Valproic acid-induced histone acetylation suppresses CYP19 gene expression and inhibits the growth and survival of endometrial stromal cells

  • Authors:
    • Yu Chen
    • Shengyun Cai
    • Jingwen Wang
    • Mingjuan Xu
  • View Affiliations

  • Published online on: June 29, 2015
  • Pages: 725-732
Metrics: HTML 0 views | PDF 0 views     Cited By (CrossRef): 0 citations


Endometriosis is a common type of estrogen‑dependent, gynecological and chronic inflammatory disease. Epigenetics refers to changes in gene expression that occur without altering the DNA sequence or DNA content. Histone modification dominates epigenetics, and histone acetylation is the most extensively studied type of histone modification. The CYP19 gene is the gene that encodes P450 aromatase, which regulates the synthesis of estrogen. Hence, we conducted this study to investigate whether histone acetylation has an effect on CYP19 expression and whether histone acetylation is related to endometrial stromal cells (ESCs). Reverse transcription-quantitative polymerase chain reaction (RT‑qPCR), western blot analysis and chromatin immunoprecipitation assays were performed. The results revealed that valproic acid (VPA) significantly promoted histone acetylation in the ESCs, which inhibited histone acetylation in the promoter region of the CYP19 gene, thus suppressing its expression. We also noted that VPA inhibited cell viability and proliferation, and induced the apoptosis, of ESCs. The findings of our study on histone acetylation, endometriosis and the CYP19 gene provide insight which may aid in the research of histone acetylation and suggest that the CYP19 gene may be a novel therapeutic target and method for the treatment of endometriosis.


Endometriosis, which is a benign and estrogen-dependent disease, is the most common chronic inflammatory gynecological disease in women of reproductive age, and it is mainly caused by the ectopic presence and growth of normal endometrial cells in the pelvic cavity instead of the uterine cavity (1,2). The morbidity associated with endometriosis is approximately 10% in women of child-bearing age, and this increases to 20–30% in women with subfertility and to 40–60% in women with dysmenorrhea (13). The most common symptoms are severe dysmenorrhea, dyspareunia, pelvic pain and infertility (4), which markedly reduce the quality of life of affected women.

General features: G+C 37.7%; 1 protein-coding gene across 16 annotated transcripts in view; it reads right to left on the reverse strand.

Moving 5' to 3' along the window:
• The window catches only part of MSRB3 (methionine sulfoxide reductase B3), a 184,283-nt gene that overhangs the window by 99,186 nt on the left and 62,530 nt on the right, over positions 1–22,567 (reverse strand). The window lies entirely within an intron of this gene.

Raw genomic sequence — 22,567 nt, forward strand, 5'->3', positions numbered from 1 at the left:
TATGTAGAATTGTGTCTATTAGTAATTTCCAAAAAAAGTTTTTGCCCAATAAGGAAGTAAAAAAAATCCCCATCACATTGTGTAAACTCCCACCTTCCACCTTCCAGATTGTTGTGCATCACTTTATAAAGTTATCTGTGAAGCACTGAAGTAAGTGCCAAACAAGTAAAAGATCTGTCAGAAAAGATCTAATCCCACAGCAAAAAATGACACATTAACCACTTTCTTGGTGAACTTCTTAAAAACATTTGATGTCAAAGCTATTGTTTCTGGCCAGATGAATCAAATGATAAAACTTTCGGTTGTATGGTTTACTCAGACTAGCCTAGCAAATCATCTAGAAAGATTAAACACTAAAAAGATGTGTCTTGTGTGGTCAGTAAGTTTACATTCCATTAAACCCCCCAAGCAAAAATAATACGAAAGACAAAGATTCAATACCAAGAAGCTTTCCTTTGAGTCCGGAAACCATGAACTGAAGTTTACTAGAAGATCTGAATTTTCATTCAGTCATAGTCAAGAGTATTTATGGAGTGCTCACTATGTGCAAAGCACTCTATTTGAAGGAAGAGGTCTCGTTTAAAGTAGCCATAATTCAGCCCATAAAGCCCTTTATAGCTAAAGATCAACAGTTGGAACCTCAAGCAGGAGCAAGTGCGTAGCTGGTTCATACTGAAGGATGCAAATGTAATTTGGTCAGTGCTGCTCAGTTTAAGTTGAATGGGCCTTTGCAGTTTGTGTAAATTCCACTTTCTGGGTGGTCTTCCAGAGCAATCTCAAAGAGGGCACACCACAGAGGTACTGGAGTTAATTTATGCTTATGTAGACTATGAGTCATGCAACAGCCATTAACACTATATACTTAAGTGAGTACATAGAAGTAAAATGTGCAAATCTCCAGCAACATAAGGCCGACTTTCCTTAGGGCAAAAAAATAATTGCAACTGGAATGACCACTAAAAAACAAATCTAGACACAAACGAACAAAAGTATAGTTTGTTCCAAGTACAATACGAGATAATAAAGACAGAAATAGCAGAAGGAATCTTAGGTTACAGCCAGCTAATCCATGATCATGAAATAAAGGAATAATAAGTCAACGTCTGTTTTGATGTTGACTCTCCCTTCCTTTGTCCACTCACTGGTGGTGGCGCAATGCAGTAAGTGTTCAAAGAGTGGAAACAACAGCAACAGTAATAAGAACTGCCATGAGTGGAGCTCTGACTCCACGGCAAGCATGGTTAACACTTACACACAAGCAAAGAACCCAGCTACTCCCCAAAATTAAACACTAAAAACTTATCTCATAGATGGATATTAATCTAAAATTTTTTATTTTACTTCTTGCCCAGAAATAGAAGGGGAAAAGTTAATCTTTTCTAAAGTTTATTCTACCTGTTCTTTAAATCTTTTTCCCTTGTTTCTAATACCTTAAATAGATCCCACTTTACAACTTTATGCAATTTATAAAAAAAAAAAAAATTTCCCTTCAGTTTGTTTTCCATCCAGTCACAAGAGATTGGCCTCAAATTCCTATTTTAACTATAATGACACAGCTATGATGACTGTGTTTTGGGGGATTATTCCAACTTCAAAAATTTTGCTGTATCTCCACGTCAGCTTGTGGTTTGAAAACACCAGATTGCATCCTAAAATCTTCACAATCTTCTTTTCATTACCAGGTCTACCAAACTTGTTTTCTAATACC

The goal of current medical treatments is to inhibit the effects of estrogen on ectopic implants through the suppression of the production of ovarian estrogen through oral contraceptives, aromatase inhibitors, androgenic agents and gonadotropin-releasing hormone analogues (1,2,5,6). Anti-estrogen hormonal therapies can be prescribed only for a short period of time (6–9 months) due to the undesirable side-effects, such as bone density loss, pseudomenopause, hot flushes, mood swings, an increased risk of uterine and ovarian cancers, and compromised pregnancy, which profoundly affect the quality of life and emotional and physical wellbeing of patients with endometriosis (1,2,5,6). Surprisingly, the disease re-establishes at a rate of approximately 50–60% within a year, after the cessation of anti-estrogen therapy (5,6). Hence, the discovery of a non-estrogen or non-steroidal therapeutic target, such as histone modification, which controls the growth and survival of endometrial stromal cells (ESCs), is urgently required for the treatment of endometriosis.

Epigenetics, a relatively new field of study, focuses on investigating the stable inheritance of phenotypes of cells and organisms which occur without changes in the DNA sequence or DNA content (7). Epigenetic phenotypes can be conferred through nuclear processes, such as DNA methylation and chromatin modifications (e.g., acetylation, biotinylation, isomerization, methylation, phosphorylation, ribosylation, sumoylation and ubiquitination of histones), and they underlie the regulation of all genome functions, including gene expression, DNA replication and genome stability (8,9). Accumulating evidence indicates that several epigenetic aberrations are involved in the pathogenesis of endometriosis (1012).